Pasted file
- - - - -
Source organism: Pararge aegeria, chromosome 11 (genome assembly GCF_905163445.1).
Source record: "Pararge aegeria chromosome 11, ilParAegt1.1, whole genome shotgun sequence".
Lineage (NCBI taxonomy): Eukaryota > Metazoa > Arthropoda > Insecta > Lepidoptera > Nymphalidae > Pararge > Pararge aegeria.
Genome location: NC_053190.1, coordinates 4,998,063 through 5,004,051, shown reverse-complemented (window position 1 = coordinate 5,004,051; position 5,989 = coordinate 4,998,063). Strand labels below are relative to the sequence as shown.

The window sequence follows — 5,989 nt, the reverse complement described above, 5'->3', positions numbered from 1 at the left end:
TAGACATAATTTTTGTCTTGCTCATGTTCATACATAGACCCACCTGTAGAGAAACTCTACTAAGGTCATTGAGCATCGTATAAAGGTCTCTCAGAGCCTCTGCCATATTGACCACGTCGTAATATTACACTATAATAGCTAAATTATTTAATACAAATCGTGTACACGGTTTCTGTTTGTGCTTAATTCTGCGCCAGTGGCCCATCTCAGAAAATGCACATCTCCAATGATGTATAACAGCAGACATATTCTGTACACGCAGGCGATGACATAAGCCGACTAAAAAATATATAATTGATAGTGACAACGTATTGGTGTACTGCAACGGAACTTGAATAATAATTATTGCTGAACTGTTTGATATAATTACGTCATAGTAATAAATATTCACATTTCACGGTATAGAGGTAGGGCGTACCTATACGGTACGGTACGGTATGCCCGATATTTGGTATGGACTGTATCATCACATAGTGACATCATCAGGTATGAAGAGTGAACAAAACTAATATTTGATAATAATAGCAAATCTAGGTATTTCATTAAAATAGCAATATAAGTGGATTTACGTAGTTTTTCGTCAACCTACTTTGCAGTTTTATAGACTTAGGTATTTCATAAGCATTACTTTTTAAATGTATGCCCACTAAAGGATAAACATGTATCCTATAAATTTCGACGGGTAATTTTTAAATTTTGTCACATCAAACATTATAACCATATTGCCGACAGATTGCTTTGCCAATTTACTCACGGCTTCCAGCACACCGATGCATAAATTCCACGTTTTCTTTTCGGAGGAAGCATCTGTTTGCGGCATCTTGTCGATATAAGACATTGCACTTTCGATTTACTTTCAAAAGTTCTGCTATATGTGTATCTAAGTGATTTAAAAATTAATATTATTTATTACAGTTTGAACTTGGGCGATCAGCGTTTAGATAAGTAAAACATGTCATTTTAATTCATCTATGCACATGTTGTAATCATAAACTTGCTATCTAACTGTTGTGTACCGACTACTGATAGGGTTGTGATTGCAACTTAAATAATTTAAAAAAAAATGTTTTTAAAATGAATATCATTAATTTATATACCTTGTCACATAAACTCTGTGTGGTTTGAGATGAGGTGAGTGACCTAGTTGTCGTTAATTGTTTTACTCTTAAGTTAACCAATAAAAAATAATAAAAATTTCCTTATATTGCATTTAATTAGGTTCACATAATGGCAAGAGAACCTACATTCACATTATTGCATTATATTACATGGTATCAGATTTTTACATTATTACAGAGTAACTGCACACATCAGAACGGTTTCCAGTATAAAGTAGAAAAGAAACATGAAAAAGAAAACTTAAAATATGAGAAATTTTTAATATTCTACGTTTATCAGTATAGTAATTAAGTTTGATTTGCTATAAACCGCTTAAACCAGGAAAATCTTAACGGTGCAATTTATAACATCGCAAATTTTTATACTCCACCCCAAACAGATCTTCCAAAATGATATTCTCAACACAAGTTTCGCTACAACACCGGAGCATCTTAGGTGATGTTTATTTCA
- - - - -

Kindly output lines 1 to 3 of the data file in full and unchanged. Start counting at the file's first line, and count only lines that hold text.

Source organism: Pararge aegeria, chromosome 11 (genome assembly GCF_905163445.1).
Source record: "Pararge aegeria chromosome 11, ilParAegt1.1, whole genome shotgun sequence".
Lineage (NCBI taxonomy): Eukaryota > Metazoa > Arthropoda > Insecta > Lepidoptera > Nymphalidae > Pararge > Pararge aegeria.